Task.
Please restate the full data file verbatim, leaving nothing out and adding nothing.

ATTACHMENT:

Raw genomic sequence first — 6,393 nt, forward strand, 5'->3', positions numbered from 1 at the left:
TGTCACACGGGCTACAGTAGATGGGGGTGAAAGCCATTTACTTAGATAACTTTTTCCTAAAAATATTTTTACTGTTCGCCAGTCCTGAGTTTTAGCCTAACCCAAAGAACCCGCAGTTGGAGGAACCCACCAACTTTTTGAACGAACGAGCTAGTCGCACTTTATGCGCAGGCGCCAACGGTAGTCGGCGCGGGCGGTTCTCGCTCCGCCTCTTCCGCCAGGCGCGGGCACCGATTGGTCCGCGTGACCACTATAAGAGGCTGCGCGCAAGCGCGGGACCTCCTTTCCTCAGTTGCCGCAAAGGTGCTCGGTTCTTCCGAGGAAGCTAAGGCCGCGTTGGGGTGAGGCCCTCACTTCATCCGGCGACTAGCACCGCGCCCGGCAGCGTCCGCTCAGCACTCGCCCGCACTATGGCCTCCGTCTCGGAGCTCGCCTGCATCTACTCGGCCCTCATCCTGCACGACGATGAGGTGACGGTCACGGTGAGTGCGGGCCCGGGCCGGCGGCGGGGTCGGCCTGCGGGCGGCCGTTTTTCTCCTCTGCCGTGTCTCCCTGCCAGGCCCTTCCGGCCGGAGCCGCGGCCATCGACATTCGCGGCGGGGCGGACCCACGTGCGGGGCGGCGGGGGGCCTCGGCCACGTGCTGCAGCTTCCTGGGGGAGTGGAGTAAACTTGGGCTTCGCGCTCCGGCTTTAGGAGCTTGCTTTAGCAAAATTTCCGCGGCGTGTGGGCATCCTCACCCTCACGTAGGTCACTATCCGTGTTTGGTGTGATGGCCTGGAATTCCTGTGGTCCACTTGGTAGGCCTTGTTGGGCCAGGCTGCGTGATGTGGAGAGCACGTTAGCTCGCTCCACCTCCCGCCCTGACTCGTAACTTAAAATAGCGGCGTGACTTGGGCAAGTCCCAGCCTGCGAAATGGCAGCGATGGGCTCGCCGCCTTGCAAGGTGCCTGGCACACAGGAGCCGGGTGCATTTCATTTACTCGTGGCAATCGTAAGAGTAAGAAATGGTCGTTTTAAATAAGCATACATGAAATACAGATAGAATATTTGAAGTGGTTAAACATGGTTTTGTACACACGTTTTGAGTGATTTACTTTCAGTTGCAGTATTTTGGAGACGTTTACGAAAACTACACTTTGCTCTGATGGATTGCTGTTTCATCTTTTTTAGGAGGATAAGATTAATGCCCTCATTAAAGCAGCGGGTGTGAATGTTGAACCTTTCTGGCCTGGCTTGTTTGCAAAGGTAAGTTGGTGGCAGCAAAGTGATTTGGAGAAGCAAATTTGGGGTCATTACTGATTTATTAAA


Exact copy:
Raw genomic sequence first — 6,393 nt, forward strand, 5'->3', positions numbered from 1 at the left:
TGTCACACGGGCTACAGTAGATGGGGGTGAAAGCCATTTACTTAGATAACTTTTTCCTAAAAATATTTTTACTGTTCGCCAGTCCTGAGTTTTAGCCTAACCCAAAGAACCCGCAGTTGGAGGAACCCACCAACTTTTTGAACGAACGAGCTAGTCGCACTTTATGCGCAGGCGCCAACGGTAGTCGGCGCGGGCGGTTCTCGCTCCGCCTCTTCCGCCAGGCGCGGGCACCGATTGGTCCGCGTGACCACTATAAGAGGCTGCGCGCAAGCGCGGGACCTCCTTTCCTCAGTTGCCGCAAAGGTGCTCGGTTCTTCCGAGGAAGCTAAGGCCGCGTTGGGGTGAGGCCCTCACTTCATCCGGCGACTAGCACCGCGCCCGGCAGCGTCCGCTCAGCACTCGCCCGCACTATGGCCTCCGTCTCGGAGCTCGCCTGCATCTACTCGGCCCTCATCCTGCACGACGATGAGGTGACGGTCACGGTGAGTGCGGGCCCGGGCCGGCGGCGGGGTCGGCCTGCGGGCGGCCGTTTTTCTCCTCTGCCGTGTCTCCCTGCCAGGCCCTTCCGGCCGGAGCCGCGGCCATCGACATTCGCGGCGGGGCGGACCCACGTGCGGGGCGGCGGGGGGCCTCGGCCACGTGCTGCAGCTTCCTGGGGGAGTGGAGTAAACTTGGGCTTCGCGCTCCGGCTTTAGGAGCTTGCTTTAGCAAAATTTCCGCGGCGTGTGGGCATCCTCACCCTCACGTAGGTCACTATCCGTGTTTGGTGTGATGGCCTGGAATTCCTGTGGTCCACTTGGTAGGCCTTGTTGGGCCAGGCTGCGTGATGTGGAGAGCACGTTAGCTCGCTCCACCTCCCGCCCTGACTCGTAACTTAAAATAGCGGCGTGACTTGGGCAAGTCCCAGCCTGCGAAATGGCAGCGATGGGCTCGCCGCCTTGCAAGGTGCCTGGCACACAGGAGCCGGGTGCATTTCATTTACTCGTGGCAATCGTAAGAGTAAGAAATGGTCGTTTTAAATAAGCATACATGAAATACAGATAGAATATTTGAAGTGGTTAAACATGGTTTTGTACACACGTTTTGAGTGATTTACTTTCAGTTGCAGTATTTTGGAGACGTTTACGAAAACTACACTTTGCTCTGATGGATTGCTGTTTCATCTTTTTTAGGAGGATAAGATTAATGCCCTCATTAAAGCAGCGGGTGTGAATGTTGAACCTTTCTGGCCTGGCTTGTTTGCAAAGGTAAGTTGGTGGCAGCAAAGTGATTTGGAGAAGCAAATTTGGGGTCATTACTGATTTATTAAA